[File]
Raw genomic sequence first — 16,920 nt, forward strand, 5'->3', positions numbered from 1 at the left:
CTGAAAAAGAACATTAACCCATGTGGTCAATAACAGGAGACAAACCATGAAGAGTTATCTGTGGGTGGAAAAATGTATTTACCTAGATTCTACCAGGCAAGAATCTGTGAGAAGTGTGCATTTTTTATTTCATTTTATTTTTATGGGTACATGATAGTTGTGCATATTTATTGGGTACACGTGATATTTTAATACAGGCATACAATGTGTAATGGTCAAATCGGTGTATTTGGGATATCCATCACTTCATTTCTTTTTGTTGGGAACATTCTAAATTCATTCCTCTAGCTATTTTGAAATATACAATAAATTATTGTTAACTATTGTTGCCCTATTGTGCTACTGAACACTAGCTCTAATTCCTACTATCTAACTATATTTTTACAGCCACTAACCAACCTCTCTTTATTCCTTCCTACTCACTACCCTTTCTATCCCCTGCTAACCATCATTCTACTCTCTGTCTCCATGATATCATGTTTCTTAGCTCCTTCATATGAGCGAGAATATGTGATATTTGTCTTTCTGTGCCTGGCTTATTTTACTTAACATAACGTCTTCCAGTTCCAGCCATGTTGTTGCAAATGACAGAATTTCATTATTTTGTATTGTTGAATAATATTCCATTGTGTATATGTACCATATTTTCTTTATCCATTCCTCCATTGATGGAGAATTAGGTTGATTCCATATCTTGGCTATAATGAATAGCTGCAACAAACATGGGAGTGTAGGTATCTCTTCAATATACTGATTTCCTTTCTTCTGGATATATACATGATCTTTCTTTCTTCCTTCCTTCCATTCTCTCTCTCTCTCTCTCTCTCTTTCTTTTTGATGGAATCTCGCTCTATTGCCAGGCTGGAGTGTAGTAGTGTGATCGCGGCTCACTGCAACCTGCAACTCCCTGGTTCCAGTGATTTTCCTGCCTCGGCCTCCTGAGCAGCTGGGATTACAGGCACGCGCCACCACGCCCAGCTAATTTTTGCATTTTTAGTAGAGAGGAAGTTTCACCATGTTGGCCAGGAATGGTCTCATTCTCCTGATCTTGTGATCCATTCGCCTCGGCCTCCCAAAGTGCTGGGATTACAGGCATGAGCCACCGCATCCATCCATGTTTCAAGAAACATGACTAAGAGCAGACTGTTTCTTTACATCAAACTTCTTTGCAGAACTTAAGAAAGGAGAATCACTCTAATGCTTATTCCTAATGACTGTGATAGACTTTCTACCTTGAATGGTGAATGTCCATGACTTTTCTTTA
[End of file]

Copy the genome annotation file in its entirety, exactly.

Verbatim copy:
Raw genomic sequence first — 16,920 nt, forward strand, 5'->3', positions numbered from 1 at the left:
CTGAAAAAGAACATTAACCCATGTGGTCAATAACAGGAGACAAACCATGAAGAGTTATCTGTGGGTGGAAAAATGTATTTACCTAGATTCTACCAGGCAAGAATCTGTGAGAAGTGTGCATTTTTTATTTCATTTTATTTTTATGGGTACATGATAGTTGTGCATATTTATTGGGTACACGTGATATTTTAATACAGGCATACAATGTGTAATGGTCAAATCGGTGTATTTGGGATATCCATCACTTCATTTCTTTTTGTTGGGAACATTCTAAATTCATTCCTCTAGCTATTTTGAAATATACAATAAATTATTGTTAACTATTGTTGCCCTATTGTGCTACTGAACACTAGCTCTAATTCCTACTATCTAACTATATTTTTACAGCCACTAACCAACCTCTCTTTATTCCTTCCTACTCACTACCCTTTCTATCCCCTGCTAACCATCATTCTACTCTCTGTCTCCATGATATCATGTTTCTTAGCTCCTTCATATGAGCGAGAATATGTGATATTTGTCTTTCTGTGCCTGGCTTATTTTACTTAACATAACGTCTTCCAGTTCCAGCCATGTTGTTGCAAATGACAGAATTTCATTATTTTGTATTGTTGAATAATATTCCATTGTGTATATGTACCATATTTTCTTTATCCATTCCTCCATTGATGGAGAATTAGGTTGATTCCATATCTTGGCTATAATGAATAGCTGCAACAAACATGGGAGTGTAGGTATCTCTTCAATATACTGATTTCCTTTCTTCTGGATATATACATGATCTTTCTTTCTTCCTTCCTTCCATTCTCTCTCTCTCTCTCTCTCTCTTTCTTTTTGATGGAATCTCGCTCTATTGCCAGGCTGGAGTGTAGTAGTGTGATCGCGGCTCACTGCAACCTGCAACTCCCTGGTTCCAGTGATTTTCCTGCCTCGGCCTCCTGAGCAGCTGGGATTACAGGCACGCGCCACCACGCCCAGCTAATTTTTGCATTTTTAGTAGAGAGGAAGTTTCACCATGTTGGCCAGGAATGGTCTCATTCTCCTGATCTTGTGATCCATTCGCCTCGGCCTCCCAAAGTGCTGGGATTACAGGCATGAGCCACCGCATCCATCCATGTTTCAAGAAACATGACTAAGAGCAGACTGTTTCTTTACATCAAACTTCTTTGCAGAACTTAAGAAAGGAGAATCACTCTAATGCTTATTCCTAATGACTGTGATAGACTTTCTACCTTGAATGGTGAATGTCCATGACTTTTCTTTA